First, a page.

Comprised of a darkly melodic strain of instrumental fabric and an organic lead vocal left untainted by the commerciality of a synth-crazy generation in pop music, you could perhaps call Cleo Alexandra’s all-new single “Taken By Desire” a product of the minimalism-inspired times it was born into, but at the same time, I would be hesitant to give such a complicated piece of material such a simple branding right out of the gate.
If we break down the finer points in “Taken By Desire,” such as the construction of its hook, the depth of the tread between the bassline and the drums, and most importantly, the tonal expressiveness of the vocal as it relates to the substance of its lyrics, there’s as much appeal in this song to pop fans as there is alternative, R&B, and club music aficionados – several groups that hardly ever agree on anything anymore, let alone which records to pick up this autumn. Cleo Alexandra might not be a household name at the moment, but in this single, she shows us that she has the right stuff to make some big waves in an American underground that could use more spunky young players like her.
This bassline is a beast considering how minuscule some of the other melodic components around it seem to be (especially in the lead-up to the chorus), and I would say that despite its barebones construction, “Taken By Desire” actually does allow for some triumphs of tonality that aren’t limited by the environment in which they’ve been presented to us at all.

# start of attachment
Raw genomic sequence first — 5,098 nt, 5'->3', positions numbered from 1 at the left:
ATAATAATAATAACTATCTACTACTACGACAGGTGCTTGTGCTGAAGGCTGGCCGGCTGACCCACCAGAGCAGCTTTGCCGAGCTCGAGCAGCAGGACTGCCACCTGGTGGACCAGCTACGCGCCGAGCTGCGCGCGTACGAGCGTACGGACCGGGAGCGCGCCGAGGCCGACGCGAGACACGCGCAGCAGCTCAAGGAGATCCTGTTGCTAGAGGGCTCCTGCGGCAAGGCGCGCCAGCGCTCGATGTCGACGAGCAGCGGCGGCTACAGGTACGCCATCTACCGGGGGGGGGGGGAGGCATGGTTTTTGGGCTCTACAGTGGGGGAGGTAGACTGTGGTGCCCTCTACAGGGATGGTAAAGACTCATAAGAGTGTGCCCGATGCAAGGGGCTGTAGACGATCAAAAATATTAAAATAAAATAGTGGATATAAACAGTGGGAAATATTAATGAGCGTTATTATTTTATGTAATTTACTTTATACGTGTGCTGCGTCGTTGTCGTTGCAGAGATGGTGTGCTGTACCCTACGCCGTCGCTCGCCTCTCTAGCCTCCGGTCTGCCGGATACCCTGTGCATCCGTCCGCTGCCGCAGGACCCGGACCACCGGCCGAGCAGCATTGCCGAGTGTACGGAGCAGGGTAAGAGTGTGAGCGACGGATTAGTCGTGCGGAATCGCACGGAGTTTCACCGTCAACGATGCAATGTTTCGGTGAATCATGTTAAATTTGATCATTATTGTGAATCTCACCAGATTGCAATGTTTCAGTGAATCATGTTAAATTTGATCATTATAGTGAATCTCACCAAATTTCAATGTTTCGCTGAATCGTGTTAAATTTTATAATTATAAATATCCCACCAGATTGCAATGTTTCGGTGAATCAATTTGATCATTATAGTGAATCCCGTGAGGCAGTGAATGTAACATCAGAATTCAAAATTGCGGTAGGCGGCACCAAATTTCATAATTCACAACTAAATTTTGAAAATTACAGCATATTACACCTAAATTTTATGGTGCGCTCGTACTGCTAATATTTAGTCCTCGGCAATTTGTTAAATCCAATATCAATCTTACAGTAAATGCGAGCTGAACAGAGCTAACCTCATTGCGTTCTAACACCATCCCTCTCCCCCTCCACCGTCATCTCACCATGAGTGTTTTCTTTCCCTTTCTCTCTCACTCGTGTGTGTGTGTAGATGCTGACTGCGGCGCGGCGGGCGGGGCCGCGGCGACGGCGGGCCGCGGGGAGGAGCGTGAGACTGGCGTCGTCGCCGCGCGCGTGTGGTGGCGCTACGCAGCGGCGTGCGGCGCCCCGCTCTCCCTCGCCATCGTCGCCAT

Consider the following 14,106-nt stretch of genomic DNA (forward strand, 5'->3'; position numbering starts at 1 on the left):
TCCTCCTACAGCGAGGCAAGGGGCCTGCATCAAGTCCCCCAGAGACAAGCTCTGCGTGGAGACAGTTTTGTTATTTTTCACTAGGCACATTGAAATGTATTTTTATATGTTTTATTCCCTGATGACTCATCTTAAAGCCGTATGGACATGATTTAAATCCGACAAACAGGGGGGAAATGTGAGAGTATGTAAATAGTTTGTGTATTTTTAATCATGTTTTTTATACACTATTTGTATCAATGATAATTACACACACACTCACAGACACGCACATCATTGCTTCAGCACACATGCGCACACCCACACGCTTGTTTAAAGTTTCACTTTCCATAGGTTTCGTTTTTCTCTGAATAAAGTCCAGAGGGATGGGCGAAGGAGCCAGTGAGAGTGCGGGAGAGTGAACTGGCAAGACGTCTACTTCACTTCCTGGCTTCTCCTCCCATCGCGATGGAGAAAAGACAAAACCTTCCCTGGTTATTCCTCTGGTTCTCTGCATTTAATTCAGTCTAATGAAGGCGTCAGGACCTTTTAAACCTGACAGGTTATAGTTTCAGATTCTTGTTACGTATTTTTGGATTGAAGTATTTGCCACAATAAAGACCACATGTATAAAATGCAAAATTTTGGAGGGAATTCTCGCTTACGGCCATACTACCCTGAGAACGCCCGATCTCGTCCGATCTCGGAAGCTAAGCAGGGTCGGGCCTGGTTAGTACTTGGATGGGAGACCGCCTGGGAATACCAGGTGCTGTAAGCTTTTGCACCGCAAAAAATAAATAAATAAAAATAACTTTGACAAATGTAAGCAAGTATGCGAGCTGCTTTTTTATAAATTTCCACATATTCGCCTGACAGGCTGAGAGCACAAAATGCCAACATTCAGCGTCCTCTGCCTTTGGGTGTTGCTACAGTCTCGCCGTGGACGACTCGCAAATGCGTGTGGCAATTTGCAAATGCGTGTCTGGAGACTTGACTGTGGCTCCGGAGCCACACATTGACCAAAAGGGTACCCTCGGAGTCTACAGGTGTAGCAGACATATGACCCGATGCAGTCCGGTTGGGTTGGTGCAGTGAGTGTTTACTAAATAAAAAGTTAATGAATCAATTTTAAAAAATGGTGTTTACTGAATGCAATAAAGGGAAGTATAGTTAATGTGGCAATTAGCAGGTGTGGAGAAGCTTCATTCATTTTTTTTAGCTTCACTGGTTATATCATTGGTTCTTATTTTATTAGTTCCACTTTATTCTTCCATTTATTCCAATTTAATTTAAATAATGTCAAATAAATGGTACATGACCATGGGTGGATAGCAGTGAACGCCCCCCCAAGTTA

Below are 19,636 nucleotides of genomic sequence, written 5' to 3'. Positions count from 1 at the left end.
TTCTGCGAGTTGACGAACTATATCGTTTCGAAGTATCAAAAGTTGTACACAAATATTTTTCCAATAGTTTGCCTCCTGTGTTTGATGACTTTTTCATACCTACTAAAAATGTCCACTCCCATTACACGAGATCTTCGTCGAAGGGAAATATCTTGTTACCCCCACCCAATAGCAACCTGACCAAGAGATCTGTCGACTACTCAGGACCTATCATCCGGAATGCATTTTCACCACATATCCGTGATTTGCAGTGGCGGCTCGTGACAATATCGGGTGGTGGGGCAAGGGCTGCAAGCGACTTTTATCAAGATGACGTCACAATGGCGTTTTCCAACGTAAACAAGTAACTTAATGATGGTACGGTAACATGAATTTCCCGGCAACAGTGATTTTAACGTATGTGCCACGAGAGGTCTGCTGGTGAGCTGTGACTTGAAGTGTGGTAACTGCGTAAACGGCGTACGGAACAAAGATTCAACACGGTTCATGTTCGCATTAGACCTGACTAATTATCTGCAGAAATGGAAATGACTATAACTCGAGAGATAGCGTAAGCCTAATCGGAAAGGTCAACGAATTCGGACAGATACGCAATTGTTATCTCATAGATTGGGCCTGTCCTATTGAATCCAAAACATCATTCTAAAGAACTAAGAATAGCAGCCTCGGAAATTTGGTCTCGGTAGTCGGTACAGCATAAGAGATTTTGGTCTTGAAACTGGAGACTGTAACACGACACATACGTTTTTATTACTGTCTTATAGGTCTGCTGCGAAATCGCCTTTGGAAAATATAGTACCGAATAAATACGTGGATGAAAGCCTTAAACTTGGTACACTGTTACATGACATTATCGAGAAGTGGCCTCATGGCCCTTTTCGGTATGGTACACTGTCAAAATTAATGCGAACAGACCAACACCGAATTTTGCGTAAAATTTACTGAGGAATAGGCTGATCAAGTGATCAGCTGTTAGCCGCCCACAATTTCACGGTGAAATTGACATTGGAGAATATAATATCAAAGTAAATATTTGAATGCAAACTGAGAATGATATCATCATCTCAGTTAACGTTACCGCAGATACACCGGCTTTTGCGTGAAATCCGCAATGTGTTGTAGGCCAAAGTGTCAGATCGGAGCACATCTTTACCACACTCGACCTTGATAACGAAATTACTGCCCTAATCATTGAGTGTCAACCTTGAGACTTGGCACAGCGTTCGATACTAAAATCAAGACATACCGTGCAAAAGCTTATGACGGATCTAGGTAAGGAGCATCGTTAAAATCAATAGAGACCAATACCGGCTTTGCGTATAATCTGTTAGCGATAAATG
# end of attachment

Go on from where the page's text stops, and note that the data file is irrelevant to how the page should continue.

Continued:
On the contrary, there’s something about the setting here that Cleo Alexandra seems absurdly comforted by, and even though this is her first time recording something to bear her moniker on the cover, you would never know it simply by going off of her attitude in the performance she gives in this song. I love the venom that comes off of her delivery, and even if the execution feels a little too sharp for the backdrop in spots, it’s a measurement of her skillset that I wouldn’t have wanted to miss at any rate.
Cleo Alexandra is still finding her way out of a revitalized American underground and into the high-caliber spotlight so many of her peers have devoted their lives to occupying, but the ambitiousness of this first single is telling of just what listeners need to expect when she hits the recording studio again in the future.
This is a songwriter who doesn’t cut corners to embrace pop cosmetics but also isn’t getting so lost in the cult of post-anything individuality that she loses focus of how to be a good composer who can appeal to the masses but still stay relatable, and these days, that’s asking a lot out of any player. Hers is a story that I can’t wait to see unfold more than it already has with the release of “Taken By Desire,” and once you check out this song for yourself, I think you’re going to understand my enthusiasm.